Banks Focus on SMBs with Mobile-Capture Deposit Limits Increase
Over this year, banks and credit unions have been increasing deposit limits for mobile remote deposit capture transactions. The reason? Their focus has shifted to small businesses. With the consumer remote-capture market under control for the most part, financial institutions are now turning their attention to small businesses.
A 2017 study from RemoteDepositCapture.com revealed key findings about the mobile-capture market. From May to July, the Alpharetta, Ga.-based publishing and research firm collected responses from 195 financial institutions of all sizes. The aim was to compile information on the state of the market for depositing checks by smart-phone users snapping pictures of the check and uploading them to their bank or credit union (via mobile-banking apps).
The survey revealed a lot about the market. According to the study:
- 52 percent of the financial institutions that participated set a daily consumer deposit limit of $2,001 to $5,000.
- 17 percent set daily limits of $1,001 to $2,000.
- 8 percent set limits of more than $5,001
This is a big change from just a few years ago. RemoteDepositCapture.com founder and chief executive, John Leekley, explained that the largest deposit-limit category in the past was $1,000 to $2,000. Now, financial institutions are beginning to increase deposit limits.
“More financial institutions are becoming more lenient with their deposit limits as they have found that the risks and fears they anticipated really are not materializing,” Leekley told Digital Transactions News. “We see deposit limits increasing across the board.”
However, at the same time, banks and credit unions are making funds deposited through mobile capture available a little later than they once did; this is likely a risk-control measure. The study also revealed how these changes are affecting the market:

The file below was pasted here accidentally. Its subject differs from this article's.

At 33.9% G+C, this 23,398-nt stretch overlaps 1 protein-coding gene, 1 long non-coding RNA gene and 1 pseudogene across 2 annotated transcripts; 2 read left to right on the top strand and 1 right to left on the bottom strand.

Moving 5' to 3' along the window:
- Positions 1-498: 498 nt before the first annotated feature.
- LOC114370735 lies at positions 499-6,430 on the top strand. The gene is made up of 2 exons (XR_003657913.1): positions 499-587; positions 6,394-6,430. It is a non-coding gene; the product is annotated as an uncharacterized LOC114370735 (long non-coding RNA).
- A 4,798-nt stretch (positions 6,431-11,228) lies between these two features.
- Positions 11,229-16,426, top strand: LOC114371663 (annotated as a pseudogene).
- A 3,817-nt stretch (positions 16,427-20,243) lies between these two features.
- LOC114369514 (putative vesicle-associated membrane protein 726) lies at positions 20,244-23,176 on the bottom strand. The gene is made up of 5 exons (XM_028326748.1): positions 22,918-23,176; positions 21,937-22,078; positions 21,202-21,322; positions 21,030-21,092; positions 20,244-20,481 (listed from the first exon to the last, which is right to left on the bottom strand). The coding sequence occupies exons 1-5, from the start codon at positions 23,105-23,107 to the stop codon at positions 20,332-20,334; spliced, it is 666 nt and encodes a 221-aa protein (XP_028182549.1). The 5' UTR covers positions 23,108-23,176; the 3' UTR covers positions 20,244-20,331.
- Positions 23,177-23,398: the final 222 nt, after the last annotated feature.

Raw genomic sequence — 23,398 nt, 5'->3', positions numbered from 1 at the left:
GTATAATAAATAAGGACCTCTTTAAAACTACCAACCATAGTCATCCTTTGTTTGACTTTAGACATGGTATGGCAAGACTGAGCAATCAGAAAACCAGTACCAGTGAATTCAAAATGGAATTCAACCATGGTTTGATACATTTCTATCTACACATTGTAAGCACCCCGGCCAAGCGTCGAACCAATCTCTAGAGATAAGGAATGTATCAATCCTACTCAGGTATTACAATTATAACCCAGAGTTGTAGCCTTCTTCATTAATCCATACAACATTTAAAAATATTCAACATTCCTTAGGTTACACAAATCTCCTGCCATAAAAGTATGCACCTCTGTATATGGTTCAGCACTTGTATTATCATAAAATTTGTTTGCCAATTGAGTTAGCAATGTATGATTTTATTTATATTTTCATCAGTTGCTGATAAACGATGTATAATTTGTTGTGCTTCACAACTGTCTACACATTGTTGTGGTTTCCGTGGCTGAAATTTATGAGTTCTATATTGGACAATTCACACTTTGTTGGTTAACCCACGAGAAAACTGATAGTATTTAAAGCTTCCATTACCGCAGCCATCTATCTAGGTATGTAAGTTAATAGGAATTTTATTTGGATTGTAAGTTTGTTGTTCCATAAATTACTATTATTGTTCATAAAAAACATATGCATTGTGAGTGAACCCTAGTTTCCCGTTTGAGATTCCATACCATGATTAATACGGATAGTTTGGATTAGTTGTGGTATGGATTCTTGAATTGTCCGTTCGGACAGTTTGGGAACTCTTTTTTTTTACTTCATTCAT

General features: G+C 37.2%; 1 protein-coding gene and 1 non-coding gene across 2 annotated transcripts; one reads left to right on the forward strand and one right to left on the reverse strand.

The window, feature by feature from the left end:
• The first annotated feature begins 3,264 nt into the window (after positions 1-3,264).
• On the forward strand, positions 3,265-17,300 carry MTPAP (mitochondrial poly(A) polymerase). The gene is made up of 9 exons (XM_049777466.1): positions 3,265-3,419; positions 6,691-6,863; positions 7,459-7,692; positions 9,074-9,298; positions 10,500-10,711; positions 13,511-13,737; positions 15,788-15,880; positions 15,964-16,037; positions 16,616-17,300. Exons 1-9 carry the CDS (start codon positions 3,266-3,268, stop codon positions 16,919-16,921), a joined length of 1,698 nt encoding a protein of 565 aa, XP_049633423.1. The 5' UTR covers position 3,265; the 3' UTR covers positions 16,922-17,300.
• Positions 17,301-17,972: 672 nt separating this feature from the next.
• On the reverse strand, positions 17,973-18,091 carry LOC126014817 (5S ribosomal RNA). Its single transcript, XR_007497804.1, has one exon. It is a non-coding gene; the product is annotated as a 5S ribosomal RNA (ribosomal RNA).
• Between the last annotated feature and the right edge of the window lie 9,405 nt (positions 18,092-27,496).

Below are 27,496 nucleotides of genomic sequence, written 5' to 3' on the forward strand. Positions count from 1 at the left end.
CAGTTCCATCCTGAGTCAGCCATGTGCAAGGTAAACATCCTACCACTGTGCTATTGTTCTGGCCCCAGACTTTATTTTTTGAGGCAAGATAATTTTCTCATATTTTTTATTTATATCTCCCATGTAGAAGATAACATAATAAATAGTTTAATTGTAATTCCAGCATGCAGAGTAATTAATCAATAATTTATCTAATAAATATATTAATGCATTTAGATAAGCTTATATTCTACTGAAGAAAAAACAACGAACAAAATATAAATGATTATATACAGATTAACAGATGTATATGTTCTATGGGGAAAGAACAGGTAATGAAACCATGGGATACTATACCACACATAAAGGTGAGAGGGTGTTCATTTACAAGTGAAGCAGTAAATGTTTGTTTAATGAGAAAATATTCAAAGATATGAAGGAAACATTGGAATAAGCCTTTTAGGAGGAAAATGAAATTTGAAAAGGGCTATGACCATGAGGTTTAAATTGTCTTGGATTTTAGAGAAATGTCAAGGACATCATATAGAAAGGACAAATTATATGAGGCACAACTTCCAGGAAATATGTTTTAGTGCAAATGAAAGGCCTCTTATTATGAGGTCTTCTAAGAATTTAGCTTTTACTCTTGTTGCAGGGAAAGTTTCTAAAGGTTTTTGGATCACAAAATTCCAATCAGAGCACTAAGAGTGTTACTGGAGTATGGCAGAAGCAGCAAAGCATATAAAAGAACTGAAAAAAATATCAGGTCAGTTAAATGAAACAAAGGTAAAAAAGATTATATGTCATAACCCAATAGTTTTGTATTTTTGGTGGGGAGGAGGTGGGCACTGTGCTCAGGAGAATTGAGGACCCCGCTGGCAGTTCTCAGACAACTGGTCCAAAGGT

- 51 percent have next-day funds availability.
- 27 percent offer same-day funds.
- 7 percent have immediate availability.
Leekley explains that “We do see a trend where funds availability is moving away from immediate and same day to next day.” He went on to explain the business rationale is that consumers use mobile capture more to avoid a trip to an ATM or bank branch, rather than to get immediate access to funds.
When asked about their expansion plans for mobile capture, the financial institutions shared that they are aiming for SMBs, compared with 23 percent targeting retail consumers and 22 percent corporations. (48 percent said they were not looking at any of these market segments.) For now, these institutions are focused on small business’ preferences, which include: wanting more out of deposit checks by phone than just a convenient deposit, reconciliation information and other transaction data.
Author Bio:Electronic payments and deposit checks by phone expert Blair Thomas co-founded eMerchantBroker, serving both traditional and high-risk merchants. His passions include producing music, and traveling.